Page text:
Below is a clip from a press release discussing a recent NGO statement calling for ceasefire in Libya. AFJN was instrumental in the creation of this statement in its work with ADNA, among others, to come together in one voice and demand a peaceful, political solution to what has become a violent stalemate.

Major National Organizations Call for Ceasefire in Libya, De-funding of U.S. Military and Intelligence Operations

Washington DC – Libyan rebels recently overtook the coastal oil refinery in Zawiyah, reportedly with assistance from NATO bombers. As U.S. surveillance drones and NATO bombs continue to fly over Libya, a number of major national organizations and activists are calling for an end to U.S. military action in Libya, as well as calling on Congress to de-fund U.S. military and intelligence activities in the country. As fighting inches closer to the stronghold of Col. Muammar el-Qaddafi in densely-populated Tripoli, the groups are calling for a new form of engagement to save lives, focusing on non-military and diplomatic solutions to the tension. In a written statement signed by 16 leading organizations and activists, the coalition says that U.S. hostilities for the purpose of regime change are not aiding Libyans, stating, “The U.S. policy of regime change first, peace later is prolonging the hostilities and adding to civilian casualties.”

“The best way in the short term to save civilian lives and in the longer term to achieve the stability in which the Libyan people can develop democratic institutions,” says the statement, “is to promote an internationally-led ceasefire and negotiations between the warring parties, provide generous humanitarian assistance, and maintain a strict arms embargo. To encourage this, we urge Congress to bar funding for any military or intelligence operations against Libya.”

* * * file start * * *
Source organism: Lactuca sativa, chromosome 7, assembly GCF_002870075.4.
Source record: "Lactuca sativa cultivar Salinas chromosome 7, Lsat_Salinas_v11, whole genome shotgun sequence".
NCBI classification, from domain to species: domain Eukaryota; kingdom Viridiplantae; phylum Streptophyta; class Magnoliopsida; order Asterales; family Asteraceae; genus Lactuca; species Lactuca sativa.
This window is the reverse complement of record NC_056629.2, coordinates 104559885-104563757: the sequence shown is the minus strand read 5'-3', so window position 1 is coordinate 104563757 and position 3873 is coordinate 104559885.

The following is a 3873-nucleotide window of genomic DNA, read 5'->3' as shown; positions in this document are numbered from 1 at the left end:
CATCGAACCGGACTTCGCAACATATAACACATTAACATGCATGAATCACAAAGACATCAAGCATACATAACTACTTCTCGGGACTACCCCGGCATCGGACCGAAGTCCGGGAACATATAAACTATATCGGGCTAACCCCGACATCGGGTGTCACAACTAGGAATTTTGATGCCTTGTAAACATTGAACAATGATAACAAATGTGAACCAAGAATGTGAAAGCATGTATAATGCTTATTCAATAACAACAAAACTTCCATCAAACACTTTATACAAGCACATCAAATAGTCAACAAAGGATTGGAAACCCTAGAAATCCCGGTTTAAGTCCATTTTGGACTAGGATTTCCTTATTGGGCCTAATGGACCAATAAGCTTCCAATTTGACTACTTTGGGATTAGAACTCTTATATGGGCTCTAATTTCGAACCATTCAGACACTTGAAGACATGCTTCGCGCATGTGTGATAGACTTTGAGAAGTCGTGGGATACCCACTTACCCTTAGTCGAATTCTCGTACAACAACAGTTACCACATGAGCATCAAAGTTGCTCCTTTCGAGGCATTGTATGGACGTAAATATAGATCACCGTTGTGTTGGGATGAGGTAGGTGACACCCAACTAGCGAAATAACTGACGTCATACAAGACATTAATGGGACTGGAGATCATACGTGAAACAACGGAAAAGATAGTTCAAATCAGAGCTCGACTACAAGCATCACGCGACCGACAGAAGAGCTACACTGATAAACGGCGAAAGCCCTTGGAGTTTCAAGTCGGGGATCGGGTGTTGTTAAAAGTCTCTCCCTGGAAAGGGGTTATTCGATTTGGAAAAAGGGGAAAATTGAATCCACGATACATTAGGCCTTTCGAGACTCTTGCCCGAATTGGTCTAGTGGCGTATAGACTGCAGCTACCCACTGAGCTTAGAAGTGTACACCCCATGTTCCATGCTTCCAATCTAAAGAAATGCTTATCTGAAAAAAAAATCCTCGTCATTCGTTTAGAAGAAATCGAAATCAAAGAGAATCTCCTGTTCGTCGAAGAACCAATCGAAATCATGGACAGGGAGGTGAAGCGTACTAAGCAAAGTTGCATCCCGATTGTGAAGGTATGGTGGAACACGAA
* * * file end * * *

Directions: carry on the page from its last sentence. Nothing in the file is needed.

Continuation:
With Qaddafi having vowed to “fight to the death,” and the Libyan opposition forces moving closer to Tripoli, casualties are likely to continue to rise. The organizations stress the urgent need for a negotiated, rather than military, solution, and an immediate end to U.S.-NATO military involvement.

“People are suffering through a civil war in Libya in which NATO is intimately involved. Our military engagement is costing money we can’t afford here at home,” said Emira Woods, Co-Director of Foreign Policy in Focus at the Institute for Policy Studies. “It’s time to bring those war dollars home and end U.S. military aggression in Libya.”